On the morning of Tuesday, October 22, 2013, Somali television journalist Mohamed Mohamud, nicknamed “Tima’ade,” was seriously wounded when unknown armed men attacked him on his way home from work. He was shot more than five times. Colleagues and local residents in Wadajir district, where the attack took place, immediately rushed him to Madina Hospital in Mogadishu.
His attack and previous assaults have increased the security concerns of journalists in the field who need greater protection and basic safety training. Every day we witness and hear unpleasant news about our dear fellow journalists. Attacks against the press in Somalia are common. Assassinations continue. Few investigations have taken place to find the perpetrators.
Intimidation and violations of human rights flourish in the absence of law and justice in Somalia. Many families live in sadness and ignorance, not knowing who killed their loved ones. We know of journalists who have died because of inadequate protection or lack of medical assistance when rushed to hospitals. A tragic, broken record is continually replayed: armed people walk free after they attack journalists; their families and media colleagues cry over their loss and government officials condemn the incidents, calling on security services to protect journalists.
Somali President Hassan Sheikh Mahmoud has strongly condemned the attempted assassination of Tima’ade, for instance, and has ordered security services to bring the perpetrators to justice. The president said:
We must bring to justice those responsible for the attempted assassination of Tima’ade. I also appeal to the management and the staff of Universal TV, as well as to all Somali journalists, to keep up their courageous activity to show these thugs and would-be killers that they cannot silence journalists who are doing a magnificent job in Somalia. I pray to Allah that Tima’ade will be able to recover speedily. These cowardly extremists want to show the world that Somalia is not safe and not stable. And they will fail because the cause of freedom on the one hand and journalists reporting freely on the other will prevail.
Despite such strong statements, why then, I wondered, have security services routinely failed to capture these killers? The police and criminal investigation officers are capable of arresting a rape victim in an IDP camp in Mogadishu and a journalist who interviewed her, but fail to capture the killers of the press in the nation’s capital and elsewhere.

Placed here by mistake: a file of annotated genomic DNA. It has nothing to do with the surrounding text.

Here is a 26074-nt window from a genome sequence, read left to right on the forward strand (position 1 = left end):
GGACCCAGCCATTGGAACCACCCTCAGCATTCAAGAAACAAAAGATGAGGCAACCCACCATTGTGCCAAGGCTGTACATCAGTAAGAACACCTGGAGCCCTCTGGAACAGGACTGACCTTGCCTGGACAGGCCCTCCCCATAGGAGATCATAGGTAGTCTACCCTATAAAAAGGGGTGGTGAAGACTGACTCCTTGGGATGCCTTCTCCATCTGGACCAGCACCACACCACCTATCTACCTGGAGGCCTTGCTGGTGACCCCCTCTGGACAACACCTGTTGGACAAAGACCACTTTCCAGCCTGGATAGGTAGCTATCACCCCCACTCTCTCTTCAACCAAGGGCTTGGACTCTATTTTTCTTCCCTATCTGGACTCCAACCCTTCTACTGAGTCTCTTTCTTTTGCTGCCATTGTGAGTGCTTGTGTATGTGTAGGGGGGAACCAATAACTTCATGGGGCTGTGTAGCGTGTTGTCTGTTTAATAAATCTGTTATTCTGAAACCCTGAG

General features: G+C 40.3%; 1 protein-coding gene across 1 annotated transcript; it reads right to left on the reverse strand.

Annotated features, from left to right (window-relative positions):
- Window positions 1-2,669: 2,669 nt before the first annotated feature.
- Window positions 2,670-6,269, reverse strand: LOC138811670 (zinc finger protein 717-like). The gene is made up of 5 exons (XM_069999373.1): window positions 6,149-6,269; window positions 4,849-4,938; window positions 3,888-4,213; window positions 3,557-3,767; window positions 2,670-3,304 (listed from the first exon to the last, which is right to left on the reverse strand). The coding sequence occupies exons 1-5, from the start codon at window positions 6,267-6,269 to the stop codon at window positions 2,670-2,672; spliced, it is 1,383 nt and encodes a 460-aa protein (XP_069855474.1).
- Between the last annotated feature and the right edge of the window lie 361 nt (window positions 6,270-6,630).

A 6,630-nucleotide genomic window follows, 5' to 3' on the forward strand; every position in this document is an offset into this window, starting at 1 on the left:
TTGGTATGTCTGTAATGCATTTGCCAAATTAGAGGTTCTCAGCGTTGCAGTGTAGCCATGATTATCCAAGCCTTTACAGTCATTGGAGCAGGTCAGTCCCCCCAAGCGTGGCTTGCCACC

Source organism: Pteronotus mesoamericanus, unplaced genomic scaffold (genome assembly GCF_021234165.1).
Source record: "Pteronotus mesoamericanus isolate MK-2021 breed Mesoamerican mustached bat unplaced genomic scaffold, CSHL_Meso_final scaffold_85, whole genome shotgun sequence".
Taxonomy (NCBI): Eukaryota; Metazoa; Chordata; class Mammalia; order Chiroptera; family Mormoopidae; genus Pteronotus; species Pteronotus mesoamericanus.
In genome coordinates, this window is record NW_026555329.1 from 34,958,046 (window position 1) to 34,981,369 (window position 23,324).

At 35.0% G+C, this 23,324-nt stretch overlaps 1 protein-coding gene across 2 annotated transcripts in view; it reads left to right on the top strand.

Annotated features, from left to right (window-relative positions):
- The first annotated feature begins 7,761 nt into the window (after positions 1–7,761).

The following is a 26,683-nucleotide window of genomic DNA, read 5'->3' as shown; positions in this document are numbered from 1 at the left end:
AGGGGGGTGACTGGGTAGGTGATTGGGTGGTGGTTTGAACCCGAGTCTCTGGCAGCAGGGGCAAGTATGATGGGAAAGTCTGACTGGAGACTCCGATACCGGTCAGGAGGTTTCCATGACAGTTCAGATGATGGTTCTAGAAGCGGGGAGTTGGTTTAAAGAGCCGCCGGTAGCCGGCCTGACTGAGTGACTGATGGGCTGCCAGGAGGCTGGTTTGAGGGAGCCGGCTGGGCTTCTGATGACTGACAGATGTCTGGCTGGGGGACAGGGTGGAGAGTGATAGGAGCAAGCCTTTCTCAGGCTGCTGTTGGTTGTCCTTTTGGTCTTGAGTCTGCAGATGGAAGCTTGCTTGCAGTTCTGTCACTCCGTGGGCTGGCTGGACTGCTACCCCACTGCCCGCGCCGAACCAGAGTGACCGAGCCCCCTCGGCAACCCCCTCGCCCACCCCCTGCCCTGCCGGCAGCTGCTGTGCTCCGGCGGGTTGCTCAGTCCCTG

The Somali authorities must turn their words into action so they can put the killers on trial.
Several journalists were killed this year and 12 others were murdered in 2012 as a result of doing their work. What is worse is that we aren’t even sure who is killing us. Who is it who is so determined to snuff out our voices? The government and allied AMISOM forces in Mogadishu have largely weakened the Somali hardliners known as Al-Shabaab, but their ability to target the press remains. And while Al-Shabaab is routinely labeled the guilty party, they are not the only ones threatening journalists.
Civil actors and government officials say there are other groups who target journalists. “We can’t charge only Al-Shabaab, there are also other members who attack civilians, district staffs, and journalists,” Ahmed Dai, Wadajir commissioner, told journalists on Wednesday.
Our hearts and prayers go out to those wounded reporters in hospitals, such as Tima’ade, and to their families. The journalists killed are sorely missed. However, grieving is insufficient. It’s time to end the war on journalists and capture those responsible for their deaths.
The insecurity and harassment, including threats via mobile phones, has forced many Somali journalists to leave and live in exile. CPJ’s global index of journalists in exile shows Somalia ranked as having the second greatest number of exiled journalists in the world, a total of 70 for the period June 1, 2008, to June 1, 2013, surpassed only by Iran’s 82.
It’s crucial for media professionals to be able to work in secure conditions, and attacks against journalists can no longer be tolerated. Another challenge reporters face in Somalia is the media bill recently sent to Parliament, which still contains many articles restricting freedom of expression and access to information.